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Castle Garden Immigration Station – the Precursor to Ellis Island

30 Jan

Exterior of Castle Garden Immigration Station

 Before the Statue of Liberty and Ellis Island there was Castle Garden. Most people believe that if their ancestors arrived through the port of New York that they arrived through Ellis Island. However, if your ancestors immigrated before January 1, 1892 and arrived through the port of New York, they would have had to go through Castle Garden. Located at the tip of Manhattan on what is known as the Battery is America‘s first official immigration center.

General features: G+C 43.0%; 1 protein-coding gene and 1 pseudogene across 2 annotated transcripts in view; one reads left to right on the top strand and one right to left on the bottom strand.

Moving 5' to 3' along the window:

Between 1850 and 1892 over 8 million people from all parts of the world passed through this place looking for a better life in this land of opportunity. Each day hundreds, if not thousands of people passed through these doors. More than one in six native-born Americans are descendents of the 8 million who arrived at Castle Garden.(, About.com Genealogy Guide Castle Garden) Most of these immigrants came from Germany, Ireland, England, Scotland, Italy, Russia and Denmark.

Castle Garden closed in 1892 due to the opening of Ellis Island. It later housed an aquarium and then faced demolition in the 1940s. The plans to demolish it were shelved due to public outcry however, and it sat vacant until the National Park Service took over operations in 1975. It is now known as Castle Clinton National Monument and is where tickets for ferries to Ellis Island and the Statue of Liberty are sold.

Interior of Castle Garden Immigration Station

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